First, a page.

The design field is in a very odd state. At least on Twitter, we seem to always be in a constant state of disagreement. But one thing I think we can all agree on, is that we are all utterly disposable, and quite possibly will one day (maybe soon) be replaced by algorithms.
If you don’t know me, I currently work in R&D for a major automotive OEM. My job most often involves creating new product concepts that convey how humans will interact with technology in the future, and I work with my team to help bring these ideas to life. The reason I bring this up is because as a result of this experience, I often work in less conventional ways, simply because conventional means don’t always work. I recently tweeted a thought that occurred to me and due to the limitations of Twitter, I felt like this subject was perhaps something worth digging a little bit deeper. So let’s begin.
At long last, here is my essay originally intended for March 2018. Life intervened and my original notes were lost (thanks iCloud!), which significantly delayed my writing, and screwed up my momentum on my 2018 essay series. But here it is, finally. Hope you like it! — Chris.
Since I seem to enjoy writing thought-provoking essays, I thought why not do another one. This time, I have a topic that I’m sure will make some people mad at me, which is probably why I like this topic so much. 😆
Every so often, designers try to draw lines in the sand around what is art versus what is design so that each discipline stays neatly in their own space. The problem with this debate is whenever you hear people’s rationales about things being one way or another, they’ve always felt like really narrow definitions of both creative disciplines.
“Art is for X and Design is for Y!!”, they might say, substituting something for X and Y.
My feeling is yes, I get it, but a more interesting conversation we should have is how your work should exist at the intersection of art and design. Here’s why… Continue reading “Design as Expression”→
I wanted to write about this after it occurred to me how the projects at work are (un)structured. I mean, I’ve mentioned to people before that our projects are a little different than the way typical design projects work, but I never got into much detail. Our stuff requires a different kind of thinking and have a different kind of outcome, and it’s not just because I work for an automotive company. So I thought, since I’m working on this whole essay series, why not write about this topic? So, here I go. Continue reading “The Design of Ideas”→
Since it’s the start of a new year, I thought it would be good to begin my 2018 essay series with an aspirational message. No, I don’t mean things as silly as resolutions that you won’t keep. I want to talk about the importance of being a designer and making a difference.
I have failed. I set out to write one essay per month and I missed one for November. I actually had it in the works, but I got wrapped up in a consecutive string of long work days and I just couldn’t get myself to sit in front of a computer at home after sitting in front of a computer all day long. I know… Weird, right? So here I am, at the end of 2017, in the midst of our annual company holiday shutdown, still trying to finish the year strong.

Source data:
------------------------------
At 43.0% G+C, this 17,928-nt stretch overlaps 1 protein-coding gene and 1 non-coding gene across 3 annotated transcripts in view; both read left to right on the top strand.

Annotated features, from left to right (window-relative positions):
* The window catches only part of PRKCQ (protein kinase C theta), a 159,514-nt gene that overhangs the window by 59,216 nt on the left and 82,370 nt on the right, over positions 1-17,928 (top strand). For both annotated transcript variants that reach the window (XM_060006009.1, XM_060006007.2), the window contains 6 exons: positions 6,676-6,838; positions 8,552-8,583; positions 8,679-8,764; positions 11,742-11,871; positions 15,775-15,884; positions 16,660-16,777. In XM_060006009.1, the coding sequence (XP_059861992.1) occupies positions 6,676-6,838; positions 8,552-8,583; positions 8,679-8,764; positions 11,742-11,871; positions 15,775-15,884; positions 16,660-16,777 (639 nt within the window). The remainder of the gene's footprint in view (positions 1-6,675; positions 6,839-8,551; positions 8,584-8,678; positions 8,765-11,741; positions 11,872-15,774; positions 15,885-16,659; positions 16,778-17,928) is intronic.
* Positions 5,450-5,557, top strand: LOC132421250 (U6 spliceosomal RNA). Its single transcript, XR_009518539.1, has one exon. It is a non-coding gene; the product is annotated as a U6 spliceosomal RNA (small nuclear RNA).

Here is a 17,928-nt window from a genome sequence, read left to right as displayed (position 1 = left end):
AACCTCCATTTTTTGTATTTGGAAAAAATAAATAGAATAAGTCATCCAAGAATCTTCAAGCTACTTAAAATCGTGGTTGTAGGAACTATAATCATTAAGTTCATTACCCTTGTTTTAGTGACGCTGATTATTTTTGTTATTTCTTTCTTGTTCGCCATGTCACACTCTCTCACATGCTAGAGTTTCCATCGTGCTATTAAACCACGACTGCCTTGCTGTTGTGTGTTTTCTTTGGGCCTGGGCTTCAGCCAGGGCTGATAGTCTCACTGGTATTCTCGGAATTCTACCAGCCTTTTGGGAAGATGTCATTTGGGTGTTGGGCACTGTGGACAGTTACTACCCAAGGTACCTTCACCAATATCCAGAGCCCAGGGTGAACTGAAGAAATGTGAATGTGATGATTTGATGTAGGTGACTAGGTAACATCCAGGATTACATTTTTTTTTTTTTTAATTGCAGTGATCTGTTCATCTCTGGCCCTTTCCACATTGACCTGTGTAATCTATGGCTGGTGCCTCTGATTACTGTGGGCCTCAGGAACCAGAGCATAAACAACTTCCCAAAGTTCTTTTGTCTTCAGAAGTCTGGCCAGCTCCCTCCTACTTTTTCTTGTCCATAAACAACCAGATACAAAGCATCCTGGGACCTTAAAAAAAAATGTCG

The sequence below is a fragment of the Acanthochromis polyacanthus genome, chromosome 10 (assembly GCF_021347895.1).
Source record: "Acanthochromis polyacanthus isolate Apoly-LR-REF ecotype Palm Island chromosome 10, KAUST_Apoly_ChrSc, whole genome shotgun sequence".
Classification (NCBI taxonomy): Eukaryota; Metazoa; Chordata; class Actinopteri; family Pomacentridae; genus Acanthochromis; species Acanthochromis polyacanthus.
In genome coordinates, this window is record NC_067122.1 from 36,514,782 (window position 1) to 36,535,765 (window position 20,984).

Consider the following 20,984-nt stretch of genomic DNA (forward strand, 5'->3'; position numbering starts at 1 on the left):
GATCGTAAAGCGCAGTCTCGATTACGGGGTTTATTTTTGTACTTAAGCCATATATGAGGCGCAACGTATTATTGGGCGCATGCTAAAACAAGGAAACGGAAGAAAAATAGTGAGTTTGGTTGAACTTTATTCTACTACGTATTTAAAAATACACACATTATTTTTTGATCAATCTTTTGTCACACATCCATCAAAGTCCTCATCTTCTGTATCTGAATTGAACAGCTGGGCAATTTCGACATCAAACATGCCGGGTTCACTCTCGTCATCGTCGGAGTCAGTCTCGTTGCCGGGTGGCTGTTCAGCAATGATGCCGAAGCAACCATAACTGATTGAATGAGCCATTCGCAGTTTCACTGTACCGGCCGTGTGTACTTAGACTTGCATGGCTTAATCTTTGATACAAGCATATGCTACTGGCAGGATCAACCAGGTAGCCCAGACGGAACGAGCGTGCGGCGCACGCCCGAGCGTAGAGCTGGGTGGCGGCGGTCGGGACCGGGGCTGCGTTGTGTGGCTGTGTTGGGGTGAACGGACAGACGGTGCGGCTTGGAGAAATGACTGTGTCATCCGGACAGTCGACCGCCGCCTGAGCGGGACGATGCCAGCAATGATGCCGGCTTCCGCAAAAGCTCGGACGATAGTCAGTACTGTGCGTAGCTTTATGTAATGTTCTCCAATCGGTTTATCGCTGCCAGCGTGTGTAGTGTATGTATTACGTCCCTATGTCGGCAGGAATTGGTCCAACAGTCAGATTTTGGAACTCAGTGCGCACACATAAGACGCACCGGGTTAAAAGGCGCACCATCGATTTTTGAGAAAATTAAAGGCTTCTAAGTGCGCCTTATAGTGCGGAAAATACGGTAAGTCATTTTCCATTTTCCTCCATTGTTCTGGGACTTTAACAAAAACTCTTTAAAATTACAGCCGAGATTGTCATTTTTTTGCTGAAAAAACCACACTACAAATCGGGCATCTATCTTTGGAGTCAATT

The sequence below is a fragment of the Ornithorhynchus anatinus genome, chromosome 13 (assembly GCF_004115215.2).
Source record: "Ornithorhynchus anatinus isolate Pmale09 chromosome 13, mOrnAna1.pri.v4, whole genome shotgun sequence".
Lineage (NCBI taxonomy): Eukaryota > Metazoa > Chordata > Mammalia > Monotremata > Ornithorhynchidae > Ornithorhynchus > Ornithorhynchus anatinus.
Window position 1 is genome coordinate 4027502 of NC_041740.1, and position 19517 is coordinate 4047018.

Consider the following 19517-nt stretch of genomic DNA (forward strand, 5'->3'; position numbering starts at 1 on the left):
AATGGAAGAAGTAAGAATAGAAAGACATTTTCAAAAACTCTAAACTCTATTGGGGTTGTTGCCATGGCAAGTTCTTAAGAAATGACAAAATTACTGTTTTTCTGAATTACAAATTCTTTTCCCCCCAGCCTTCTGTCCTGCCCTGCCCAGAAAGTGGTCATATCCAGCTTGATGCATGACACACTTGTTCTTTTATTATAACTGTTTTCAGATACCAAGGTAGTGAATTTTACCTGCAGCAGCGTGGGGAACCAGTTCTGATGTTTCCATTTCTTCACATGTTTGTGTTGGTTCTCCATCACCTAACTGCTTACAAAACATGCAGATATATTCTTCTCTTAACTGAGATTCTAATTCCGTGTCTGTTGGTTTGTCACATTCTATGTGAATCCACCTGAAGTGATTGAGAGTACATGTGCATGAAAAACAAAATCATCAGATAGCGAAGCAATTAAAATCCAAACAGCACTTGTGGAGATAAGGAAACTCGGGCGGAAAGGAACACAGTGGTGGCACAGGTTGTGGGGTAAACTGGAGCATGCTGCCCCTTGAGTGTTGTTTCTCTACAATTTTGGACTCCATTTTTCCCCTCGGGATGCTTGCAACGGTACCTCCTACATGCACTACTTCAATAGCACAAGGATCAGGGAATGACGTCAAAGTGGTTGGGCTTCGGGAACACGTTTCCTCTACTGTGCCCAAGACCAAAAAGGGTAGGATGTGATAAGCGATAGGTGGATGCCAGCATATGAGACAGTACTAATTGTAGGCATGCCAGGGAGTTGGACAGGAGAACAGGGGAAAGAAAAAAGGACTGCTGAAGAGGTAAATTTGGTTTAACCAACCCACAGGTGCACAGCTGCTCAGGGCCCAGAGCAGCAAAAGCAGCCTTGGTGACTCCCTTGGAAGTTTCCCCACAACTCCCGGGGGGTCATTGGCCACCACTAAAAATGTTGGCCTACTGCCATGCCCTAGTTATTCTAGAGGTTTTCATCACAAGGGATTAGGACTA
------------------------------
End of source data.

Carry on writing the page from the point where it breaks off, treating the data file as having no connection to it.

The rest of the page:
To preface, the general nature of my job requires me to always confront the unknown. These are not the small unknowns of most company’s product launches; things like “is this sign up flow actually easy to use?” No. What I’m talking about are the big unknown things; things like “when all vehicles are autonomous, how will society be changed?” This is the nature of R&D work, to answer the big questions. I find this kind of work fun and exciting, and most of all really, really challenging — to apply a designer’s mindset (note that I didn’t say ‘design thinking’ 😉) on challenges that people haven’t conceived of yet. But not everyone is up for this kind of thing, and it actually takes some getting used to, because it’s just so different than the types of things designers typically work on. So this month, I thought I would spend some time breaking it down. Continue reading “ambiguity & innovation”→
My friend Alex pinged me about an article about ‘unpleasant design’. It’s worth a read if you haven’t seen it before. I promised to put some thoughts down about it because I thought I should devote more time to this topic than 140 characters worth. I can’t say that I’ve ever intentionally tried to design things that were unpleasant, and it didn’t occur to me to even try, but apparently there is quite a lot of stuff out there that is designed to be intentionally unpleasant! Continue reading “Intentionally Unpleasant Design”→
I honestly don’t really like talking about it. Never have. So why talk about it now? I’ve always felt that I’ve done things a little differently than other designers and none of the articles I’ve read on process really get at the way I tend to approach problem solving. Especially since my job right now is not necessarily for a product-driven environment, writing about this also perhaps gives people a glimpse into some different ways of thinking (maybe?) about how to go from idea to mockup. Continue reading “The Dreaded P Word!”→
Lots of articles about design try to put a positive spin on things and that’s ok. “Just follow these 5 easy steps…” and everything will turn out great. You’ll be lauded as a hero, maybe get the key to the city with a nice ticker tape parade… But I want to be realistic. In design, just like in life, you simply won’t win every battle.